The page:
Studies Confirm Favorable Long-term Impacts for Adult Basic Education Program Participants

While PIAAC data analyses confirm that U.S. adults continue to struggle with foundational reading and writing skills, PIAAC reports will not be able to document the impact of WIOA Title II Adult Education programs on the basic skills of participating adults. 

Recently, the Office of Career, Technical, and Adult Education (OCTAE) released five research briefs using Longitudinal Study of Adult Learning (LSAL) data to examine the long-term impacts of participation in adult basic education programs. Portland State University’s LSAL randomly sampled and tracked 1,000 high school dropouts between 1998 and 2007. Dr. Steve Reder has used three different methodologies to control for selection bias in that data, finding clear evidence of the long-term value of participating in adult basic education.

The briefs released last week highlight several key points. As stated in the briefs:

  • “Participants in Adult Basic Skills (ABS) programs experience significant and, in some cases, substantial increases in long-term educational and economic outcomes.
  • The enhanced outcomes require an average of 100 or more cumulative hours of program attendance.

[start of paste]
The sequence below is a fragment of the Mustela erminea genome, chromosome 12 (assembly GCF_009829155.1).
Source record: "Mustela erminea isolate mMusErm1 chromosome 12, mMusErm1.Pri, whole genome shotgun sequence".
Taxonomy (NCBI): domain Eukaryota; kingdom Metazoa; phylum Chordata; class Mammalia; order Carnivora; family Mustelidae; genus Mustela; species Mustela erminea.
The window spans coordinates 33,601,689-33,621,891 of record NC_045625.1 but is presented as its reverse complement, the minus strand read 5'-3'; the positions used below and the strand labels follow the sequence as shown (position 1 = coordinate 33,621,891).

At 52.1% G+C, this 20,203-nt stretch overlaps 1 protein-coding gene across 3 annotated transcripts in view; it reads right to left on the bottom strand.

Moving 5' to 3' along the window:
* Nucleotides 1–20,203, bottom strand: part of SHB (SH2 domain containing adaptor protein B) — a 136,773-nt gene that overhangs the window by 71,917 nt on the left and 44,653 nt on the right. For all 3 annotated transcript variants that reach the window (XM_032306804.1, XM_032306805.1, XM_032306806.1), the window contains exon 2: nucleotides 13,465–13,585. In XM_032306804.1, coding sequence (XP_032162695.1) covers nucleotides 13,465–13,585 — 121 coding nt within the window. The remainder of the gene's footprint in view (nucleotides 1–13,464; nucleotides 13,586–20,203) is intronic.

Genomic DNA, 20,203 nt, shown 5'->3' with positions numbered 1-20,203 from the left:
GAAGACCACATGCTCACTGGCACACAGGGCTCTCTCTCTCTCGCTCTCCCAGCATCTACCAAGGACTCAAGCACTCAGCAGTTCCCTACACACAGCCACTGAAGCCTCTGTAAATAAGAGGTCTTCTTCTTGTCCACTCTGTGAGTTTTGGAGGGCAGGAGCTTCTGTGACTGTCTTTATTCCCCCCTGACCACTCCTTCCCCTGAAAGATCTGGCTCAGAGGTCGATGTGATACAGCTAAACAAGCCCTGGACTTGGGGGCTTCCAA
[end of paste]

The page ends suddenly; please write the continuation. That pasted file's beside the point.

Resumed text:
• The enhanced outcomes do not typically appear until several years following program participation.
  • The income premiums to ABS program participation average $10,000 per year, in 2013 dollars.
  • The overall GED attainment rate is estimated to have risen from 16 percent to 36 percent because of ABS program participation. ABS programs appeared to be effective ‘on-ramps’ into postsecondary education, but additional supports are likely needed for completion.” 

As we enter the Workforce Innovation and Opportunities Act Title II Notice of Proposed Rulemaking comment period, it is important to note the many benefits of these programs that can be documented long term (well after the reporting timeframe for federal performance measures).